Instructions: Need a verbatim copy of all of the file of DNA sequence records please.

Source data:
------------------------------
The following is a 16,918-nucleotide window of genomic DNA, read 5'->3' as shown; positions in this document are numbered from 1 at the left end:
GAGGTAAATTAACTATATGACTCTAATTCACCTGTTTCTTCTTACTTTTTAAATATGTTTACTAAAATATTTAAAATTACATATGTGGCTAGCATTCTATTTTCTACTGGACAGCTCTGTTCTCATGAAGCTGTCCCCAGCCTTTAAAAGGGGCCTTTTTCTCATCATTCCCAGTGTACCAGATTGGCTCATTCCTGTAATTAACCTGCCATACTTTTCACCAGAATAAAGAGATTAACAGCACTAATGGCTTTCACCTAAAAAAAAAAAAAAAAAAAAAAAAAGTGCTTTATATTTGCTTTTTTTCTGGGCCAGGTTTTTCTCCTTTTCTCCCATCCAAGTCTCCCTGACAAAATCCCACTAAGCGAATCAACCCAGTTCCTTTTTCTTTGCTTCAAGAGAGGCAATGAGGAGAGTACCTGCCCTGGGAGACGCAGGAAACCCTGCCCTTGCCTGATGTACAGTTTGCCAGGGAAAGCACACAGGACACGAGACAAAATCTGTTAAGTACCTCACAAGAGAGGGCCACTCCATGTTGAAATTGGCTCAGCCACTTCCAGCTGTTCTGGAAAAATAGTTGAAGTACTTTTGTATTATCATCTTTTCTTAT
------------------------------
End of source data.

The following is a 16,918-nucleotide window of genomic DNA, read 5'->3' as shown; positions in this document are numbered from 1 at the left end:
GAGGTAAATTAACTATATGACTCTAATTCACCTGTTTCTTCTTACTTTTTAAATATGTTTACTAAAATATTTAAAATTACATATGTGGCTAGCATTCTATTTTCTACTGGACAGCTCTGTTCTCATGAAGCTGTCCCCAGCCTTTAAAAGGGGCCTTTTTCTCATCATTCCCAGTGTACCAGATTGGCTCATTCCTGTAATTAACCTGCCATACTTTTCACCAGAATAAAGAGATTAACAGCACTAATGGCTTTCACCTAAAAAAAAAAAAAAAAAAAAAAAAAGTGCTTTATATTTGCTTTTTTTCTGGGCCAGGTTTTTCTCCTTTTCTCCCATCCAAGTCTCCCTGACAAAATCCCACTAAGCGAATCAACCCAGTTCCTTTTTCTTTGCTTCAAGAGAGGCAATGAGGAGAGTACCTGCCCTGGGAGACGCAGGAAACCCTGCCCTTGCCTGATGTACAGTTTGCCAGGGAAAGCACACAGGACACGAGACAAAATCTGTTAAGTACCTCACAAGAGAGGGCCACTCCATGTTGAAATTGGCTCAGCCACTTCCAGCTGTTCTGGAAAAATAGTTGAAGTACTTTTGTATTATCATCTTTTCTTAT